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About BIOASTER Technology Research Institute
Created in 2012, following the French initiative of Technology Research Institutes, BIOASTER is a non-for-profit foundation developing a unique technological and innovative model to support the latest challenges in microbiology. In particular, BIOASTER uses and develops high value technological innovations that accelerate development of medical solutions for populations and personalized medicine. The aim of BIOASTER is to bring together academic, industry and its capacities and specific knowledge to develop and execute high impact collaborative projects requiring industry compatible innovative technologies. Key figures:
—4 fields of expertise: antimicrobials, diagnostics, microbiota, vaccines
—BSL2 & BSL3 laboratories in Lyon and Paris
—100+ employees, including 80% of scientific experts, 17 nationalities
—66+ collaborative projects, involving 45 private partners, 45 public partners
FIND is a global non-profit organization that drives innovation in the development and delivery of diagnostics to combat major diseases affecting the world’s poorest populations. Our work bridges R&D to access, overcoming scientific barriers to technology development; generating evidence for regulators and policymakers; addressing market failures; and enabling accelerated uptake and access to diagnostics in low- and middle-income countries (LMICs). Since 2003, we have been instrumental in the development of 24 new diagnostic tools used in 150 LMICs. Over 50 million FIND-supported products have been provided to our target markets since the start of 2015. A WHO Collaborating Centre, we work with more than 200 academic, industry, governmental, and civil society partners worldwide, on over 70 active projects that cross six priority disease areas. FIND is committed to a future in which diagnostics underpin treatment decisions and provide the foundation for disease surveillance, control and prevention.
About the ACT-Accelerator
The Access to COVID-19 Tools (ACT) Accelerator, is a new, ground-breaking global collaboration to accelerate the development production, and equitable access to COVID-19 tests, treatments, and vaccines. It was set up in response to a call from G20 leaders in March 2020 and launched by WHO, the European Commission, France and the Bill & Melinda Gates Foundation in April 2020. The ACT-Accelerator is not a decision-making body or a new organization but works to speed up collaborative efforts among existing organizations to end the pandemic. It is a framework for collaboration that has been designed to bring key players around the table with the goal of ending the pandemic as quickly as possible through the accelerated development, equitable allocation, and scaled up delivery of tests, treatments and vaccines, thereby protecting health systems and restoring societies and economies in the near term. It draws on the experience of leading global health organizations which are tackling the world’s toughest health challenges, and who, by working together, are able to unlock new and more ambitious results against COVID-19. Its members share a commitment to ensure all people have access to all the tools needed to defeat COVID-19 and to work with unprecedented levels of partnership to achieve it. The ACT-Accelerator has four areas of work: diagnostics, therapeutics, vaccines and the health system connector. Cross cutting all of these is the workstream on Access & Allocation.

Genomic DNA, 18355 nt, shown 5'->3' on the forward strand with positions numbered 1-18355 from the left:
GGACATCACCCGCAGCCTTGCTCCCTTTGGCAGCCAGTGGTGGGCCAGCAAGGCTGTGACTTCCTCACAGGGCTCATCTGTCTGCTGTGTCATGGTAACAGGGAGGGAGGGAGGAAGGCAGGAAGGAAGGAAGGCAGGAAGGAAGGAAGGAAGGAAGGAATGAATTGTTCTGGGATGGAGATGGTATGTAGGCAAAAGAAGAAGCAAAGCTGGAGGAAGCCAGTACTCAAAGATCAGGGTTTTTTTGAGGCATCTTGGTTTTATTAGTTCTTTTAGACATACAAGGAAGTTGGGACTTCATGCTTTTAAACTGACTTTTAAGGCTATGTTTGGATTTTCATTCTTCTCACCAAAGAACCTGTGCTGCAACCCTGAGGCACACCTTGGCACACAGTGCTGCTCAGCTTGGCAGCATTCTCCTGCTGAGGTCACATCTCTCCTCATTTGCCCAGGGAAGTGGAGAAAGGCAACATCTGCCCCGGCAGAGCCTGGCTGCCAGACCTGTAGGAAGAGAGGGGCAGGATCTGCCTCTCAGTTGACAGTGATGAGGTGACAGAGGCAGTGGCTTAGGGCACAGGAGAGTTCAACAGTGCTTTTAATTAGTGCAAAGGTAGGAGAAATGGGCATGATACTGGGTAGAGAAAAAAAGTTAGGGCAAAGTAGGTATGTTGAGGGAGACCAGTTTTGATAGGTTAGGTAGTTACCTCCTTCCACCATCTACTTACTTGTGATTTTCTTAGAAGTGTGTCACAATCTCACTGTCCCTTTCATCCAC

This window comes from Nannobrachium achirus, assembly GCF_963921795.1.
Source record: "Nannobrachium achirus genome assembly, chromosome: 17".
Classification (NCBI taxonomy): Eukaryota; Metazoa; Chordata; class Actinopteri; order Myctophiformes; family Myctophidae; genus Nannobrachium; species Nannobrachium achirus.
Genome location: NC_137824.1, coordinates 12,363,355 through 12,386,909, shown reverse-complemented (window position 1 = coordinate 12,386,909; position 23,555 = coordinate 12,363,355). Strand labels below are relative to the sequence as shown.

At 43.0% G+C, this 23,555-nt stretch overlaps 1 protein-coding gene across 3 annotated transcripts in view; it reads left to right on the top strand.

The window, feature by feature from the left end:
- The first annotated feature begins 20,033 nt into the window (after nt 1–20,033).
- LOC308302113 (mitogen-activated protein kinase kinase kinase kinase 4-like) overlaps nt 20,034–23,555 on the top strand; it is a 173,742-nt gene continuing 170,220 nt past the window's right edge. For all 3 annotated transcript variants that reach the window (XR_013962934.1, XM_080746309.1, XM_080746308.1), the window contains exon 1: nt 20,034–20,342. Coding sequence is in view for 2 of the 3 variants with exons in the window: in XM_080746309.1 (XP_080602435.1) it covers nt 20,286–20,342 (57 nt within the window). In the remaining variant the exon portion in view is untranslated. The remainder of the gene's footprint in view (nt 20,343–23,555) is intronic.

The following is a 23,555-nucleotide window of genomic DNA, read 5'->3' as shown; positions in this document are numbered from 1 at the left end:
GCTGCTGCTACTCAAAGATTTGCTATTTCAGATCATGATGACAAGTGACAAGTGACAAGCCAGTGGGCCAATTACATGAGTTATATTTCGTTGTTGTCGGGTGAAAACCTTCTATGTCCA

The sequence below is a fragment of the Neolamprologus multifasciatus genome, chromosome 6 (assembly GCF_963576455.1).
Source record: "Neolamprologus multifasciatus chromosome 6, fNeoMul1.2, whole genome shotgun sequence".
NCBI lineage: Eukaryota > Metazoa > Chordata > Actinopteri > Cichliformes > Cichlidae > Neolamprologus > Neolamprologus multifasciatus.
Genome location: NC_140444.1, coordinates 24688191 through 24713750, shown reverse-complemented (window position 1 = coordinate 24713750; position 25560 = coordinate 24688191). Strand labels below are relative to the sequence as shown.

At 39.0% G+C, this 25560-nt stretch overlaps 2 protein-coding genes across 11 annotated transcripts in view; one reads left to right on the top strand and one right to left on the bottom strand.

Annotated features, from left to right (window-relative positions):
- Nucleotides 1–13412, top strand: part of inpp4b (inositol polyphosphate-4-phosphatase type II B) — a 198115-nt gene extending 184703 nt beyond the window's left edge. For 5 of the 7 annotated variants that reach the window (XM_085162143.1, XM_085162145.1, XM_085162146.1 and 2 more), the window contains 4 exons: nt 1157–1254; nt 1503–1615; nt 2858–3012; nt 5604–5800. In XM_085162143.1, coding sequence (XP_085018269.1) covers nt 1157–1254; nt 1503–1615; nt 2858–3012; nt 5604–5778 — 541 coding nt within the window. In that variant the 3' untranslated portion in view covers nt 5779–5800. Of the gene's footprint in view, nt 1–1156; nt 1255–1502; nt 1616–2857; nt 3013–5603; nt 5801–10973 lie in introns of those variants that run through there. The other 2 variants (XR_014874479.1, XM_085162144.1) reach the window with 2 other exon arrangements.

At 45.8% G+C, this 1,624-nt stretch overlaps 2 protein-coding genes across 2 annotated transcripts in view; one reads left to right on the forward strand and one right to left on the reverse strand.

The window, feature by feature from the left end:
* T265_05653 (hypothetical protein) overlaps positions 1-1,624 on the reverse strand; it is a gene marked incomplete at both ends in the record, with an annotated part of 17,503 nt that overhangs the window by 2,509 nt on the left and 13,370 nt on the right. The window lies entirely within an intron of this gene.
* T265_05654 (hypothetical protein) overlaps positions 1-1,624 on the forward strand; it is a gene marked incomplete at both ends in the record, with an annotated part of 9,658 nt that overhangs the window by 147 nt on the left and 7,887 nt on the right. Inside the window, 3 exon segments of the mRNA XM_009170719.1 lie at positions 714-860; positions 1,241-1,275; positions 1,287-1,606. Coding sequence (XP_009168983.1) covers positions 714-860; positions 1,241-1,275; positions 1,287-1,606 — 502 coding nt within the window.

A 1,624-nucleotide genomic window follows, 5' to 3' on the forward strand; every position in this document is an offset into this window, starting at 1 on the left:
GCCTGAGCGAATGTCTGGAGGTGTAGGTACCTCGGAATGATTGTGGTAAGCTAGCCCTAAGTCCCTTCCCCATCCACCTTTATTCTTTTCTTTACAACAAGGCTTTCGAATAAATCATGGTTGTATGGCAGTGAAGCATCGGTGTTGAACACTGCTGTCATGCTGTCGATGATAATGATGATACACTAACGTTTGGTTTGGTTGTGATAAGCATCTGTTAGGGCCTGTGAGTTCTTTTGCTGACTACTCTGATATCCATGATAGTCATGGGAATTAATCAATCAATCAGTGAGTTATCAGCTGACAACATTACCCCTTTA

The Diagnostics Pillar of the ACT-Accelerator is focused on ensuring that everyone who needs a test can get one. Workstreams span research and development, market readiness, procurement, and country preparedness. Achievements to date include laboratory trainings in partnership with Africa CDC in early February, and a suite of online courses deployed within weeks. Nearly 20 million tests have been procured with the Diagnostics Consortium, ensuring diagnostic access for LMICs and readiness for test-and-treat implementation in these countries. Independent evaluations of antibody tests are also being conducted, as high-quality antibody tests are essential to understand population immunity for future vaccine roll out.